- National Nutrition Mission as an apex body under Ministry of Women and Child Development will supervise, monitor, fix targets and guide nutrition related interventions all over the Ministries. It will also monitor an assortment of schemes contributing towards addressing malnutrition in India.
- 50% of the NNM will be funded by the Government Budgetary Support and 50% will be funded by International Bank for Reconstruction and Development (IBRD, also known as World Bank). The Government budgetary support would be of 60:40 between Centre and States/UTs, 90:10 for Northeast region and Himalayan States and 100% for UTs without legislature.
- National Nutrition Mission will bring in measurement of height of children at the Anganwadi Centres (AWCs). The scheme will assist to conduct Social Audits. It will also set-up Nutrition Resource Centres, which will involve masses through Jan Andolan for their participation on nutrition throughout various activities, among others.
Objective of National Nutrition Mission:
The objective of POSHAN Abhiyaan is to reduce stunting in identified Districts of India with the highest malnutrition burden by improving utilization of key Anganwadi Services and improving the quality of Anganwadi Services delivery. It aims to ensure holistic development and adequate nutrition for pregnant women, mothers and children.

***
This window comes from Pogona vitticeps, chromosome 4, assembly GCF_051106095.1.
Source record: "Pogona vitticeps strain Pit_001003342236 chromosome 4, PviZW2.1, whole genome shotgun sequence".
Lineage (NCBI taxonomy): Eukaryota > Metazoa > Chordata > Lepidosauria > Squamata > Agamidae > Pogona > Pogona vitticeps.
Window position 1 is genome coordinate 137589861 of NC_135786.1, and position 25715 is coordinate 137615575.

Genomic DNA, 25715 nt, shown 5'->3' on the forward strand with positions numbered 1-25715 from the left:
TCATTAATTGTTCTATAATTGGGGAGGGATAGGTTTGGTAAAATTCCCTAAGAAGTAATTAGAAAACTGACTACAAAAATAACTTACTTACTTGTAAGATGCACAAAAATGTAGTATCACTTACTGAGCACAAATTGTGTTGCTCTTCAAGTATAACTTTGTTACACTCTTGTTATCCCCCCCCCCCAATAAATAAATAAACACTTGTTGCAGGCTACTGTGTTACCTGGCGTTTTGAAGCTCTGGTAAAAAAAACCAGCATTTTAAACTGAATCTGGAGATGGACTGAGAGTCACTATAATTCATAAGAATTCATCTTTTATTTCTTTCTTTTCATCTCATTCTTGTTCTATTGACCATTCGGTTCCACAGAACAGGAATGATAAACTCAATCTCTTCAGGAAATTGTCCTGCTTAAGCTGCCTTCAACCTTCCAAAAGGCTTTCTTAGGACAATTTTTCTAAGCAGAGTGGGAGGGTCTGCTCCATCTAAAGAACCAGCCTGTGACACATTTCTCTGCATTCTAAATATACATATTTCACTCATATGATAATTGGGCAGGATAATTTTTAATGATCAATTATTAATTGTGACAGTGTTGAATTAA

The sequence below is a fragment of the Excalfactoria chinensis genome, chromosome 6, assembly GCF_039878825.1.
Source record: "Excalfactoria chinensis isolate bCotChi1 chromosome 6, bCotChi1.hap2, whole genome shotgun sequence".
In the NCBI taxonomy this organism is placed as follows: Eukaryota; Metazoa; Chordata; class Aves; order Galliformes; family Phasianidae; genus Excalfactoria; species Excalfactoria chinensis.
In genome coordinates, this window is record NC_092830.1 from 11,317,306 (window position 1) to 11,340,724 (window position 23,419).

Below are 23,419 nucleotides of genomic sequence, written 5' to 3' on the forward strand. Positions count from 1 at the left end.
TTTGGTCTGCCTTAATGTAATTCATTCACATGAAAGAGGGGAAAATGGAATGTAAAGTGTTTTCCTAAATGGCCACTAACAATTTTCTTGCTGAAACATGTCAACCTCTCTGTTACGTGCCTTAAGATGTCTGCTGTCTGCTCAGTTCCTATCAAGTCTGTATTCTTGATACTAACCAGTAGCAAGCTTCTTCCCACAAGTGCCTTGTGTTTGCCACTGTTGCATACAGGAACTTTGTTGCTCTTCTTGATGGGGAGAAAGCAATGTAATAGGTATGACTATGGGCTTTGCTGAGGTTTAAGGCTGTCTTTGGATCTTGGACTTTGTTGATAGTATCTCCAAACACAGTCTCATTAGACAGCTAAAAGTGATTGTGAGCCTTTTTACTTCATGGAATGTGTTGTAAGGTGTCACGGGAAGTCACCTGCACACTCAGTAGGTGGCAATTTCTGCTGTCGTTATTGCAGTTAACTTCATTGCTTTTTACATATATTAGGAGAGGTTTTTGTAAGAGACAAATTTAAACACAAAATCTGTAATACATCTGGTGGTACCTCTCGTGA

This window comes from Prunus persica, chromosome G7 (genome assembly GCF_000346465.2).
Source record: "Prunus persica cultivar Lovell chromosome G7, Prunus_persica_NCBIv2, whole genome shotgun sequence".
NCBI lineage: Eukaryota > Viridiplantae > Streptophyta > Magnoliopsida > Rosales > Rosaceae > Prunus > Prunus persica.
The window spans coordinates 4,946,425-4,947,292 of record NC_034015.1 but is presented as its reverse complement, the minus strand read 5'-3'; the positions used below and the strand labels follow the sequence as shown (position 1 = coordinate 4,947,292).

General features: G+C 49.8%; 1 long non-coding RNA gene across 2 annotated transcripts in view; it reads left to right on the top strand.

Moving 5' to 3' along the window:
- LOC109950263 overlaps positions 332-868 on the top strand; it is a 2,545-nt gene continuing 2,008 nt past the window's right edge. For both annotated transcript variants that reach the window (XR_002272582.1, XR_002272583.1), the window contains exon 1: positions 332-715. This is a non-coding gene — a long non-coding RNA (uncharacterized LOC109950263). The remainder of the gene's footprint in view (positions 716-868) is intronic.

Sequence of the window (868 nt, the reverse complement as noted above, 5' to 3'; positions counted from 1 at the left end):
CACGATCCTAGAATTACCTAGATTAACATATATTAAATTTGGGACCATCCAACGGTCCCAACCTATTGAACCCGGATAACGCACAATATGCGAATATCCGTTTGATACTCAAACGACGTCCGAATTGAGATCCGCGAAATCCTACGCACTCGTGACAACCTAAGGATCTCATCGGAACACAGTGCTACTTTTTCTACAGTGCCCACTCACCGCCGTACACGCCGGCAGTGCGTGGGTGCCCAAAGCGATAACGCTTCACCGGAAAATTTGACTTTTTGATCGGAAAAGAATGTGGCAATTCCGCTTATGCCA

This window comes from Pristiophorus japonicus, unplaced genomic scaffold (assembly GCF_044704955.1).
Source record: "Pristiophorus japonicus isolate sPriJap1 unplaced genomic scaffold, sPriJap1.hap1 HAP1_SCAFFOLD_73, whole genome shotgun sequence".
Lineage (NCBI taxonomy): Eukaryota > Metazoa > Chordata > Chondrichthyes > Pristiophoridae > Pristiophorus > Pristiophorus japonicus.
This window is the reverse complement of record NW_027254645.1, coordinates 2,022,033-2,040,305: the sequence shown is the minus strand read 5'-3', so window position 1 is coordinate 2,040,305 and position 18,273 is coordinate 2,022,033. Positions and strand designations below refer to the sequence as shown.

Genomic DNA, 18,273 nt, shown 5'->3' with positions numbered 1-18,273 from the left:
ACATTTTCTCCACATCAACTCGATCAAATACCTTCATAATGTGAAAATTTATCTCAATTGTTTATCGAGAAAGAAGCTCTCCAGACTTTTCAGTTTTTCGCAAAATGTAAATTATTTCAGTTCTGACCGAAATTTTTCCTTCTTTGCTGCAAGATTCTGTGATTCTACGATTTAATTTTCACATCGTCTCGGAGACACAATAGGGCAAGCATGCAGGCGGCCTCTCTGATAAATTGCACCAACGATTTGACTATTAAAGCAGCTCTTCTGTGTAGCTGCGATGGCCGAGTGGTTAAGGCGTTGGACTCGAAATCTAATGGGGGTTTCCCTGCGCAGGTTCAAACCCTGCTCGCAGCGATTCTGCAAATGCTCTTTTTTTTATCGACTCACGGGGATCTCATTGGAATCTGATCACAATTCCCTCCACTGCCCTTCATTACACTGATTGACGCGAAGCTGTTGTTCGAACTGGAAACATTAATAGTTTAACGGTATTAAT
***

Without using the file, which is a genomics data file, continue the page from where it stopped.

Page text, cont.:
Implementation Strategy and Targets:
- Implementation strategy would be based on intense monitoring and Convergence Action Plan right up to the grass root level. POSHAN Abhiyaan will be rolled out in three phases from 2017-18 to 2019-20.
- POSHAN Abhiyaan targets to reduce stunting, under-nutrition, anaemia (among young children, women and adolescent girls) and reduce low birth weight by 2%, 2%, 3% and 2% per annum respectively.
- Although the target to reduce Stunting is at least 2% p.a., Mission would strive to achieve reduction in Stunting from 38.4% (NFHS-4) to 25% by 2022 (Mission 25 by 2022).
Hurdles in the implementation of National Nutrition Mission:
- Monitoring and delivery system: Real-time data about stunted and wasted children in India is missing. It becomes more difficult to reach out to all the malnourish children. A 2015 evaluation carried out by NITI Aayog had found that over 24% of the AWCs surveyed maintained poor records.
- Technological or digital illiteracy of Anganwadi Workers (AWWs): Government is planning to introduce information and communications technology-enabled real time monitoring (ICT-RTM). However, due to the limited capacities of AWWs to handle smartphones owing to their lack of technological literacy, compounded by technical issues like slow servers and data deletion problems, may result in irregular and improper recording of growth data of children.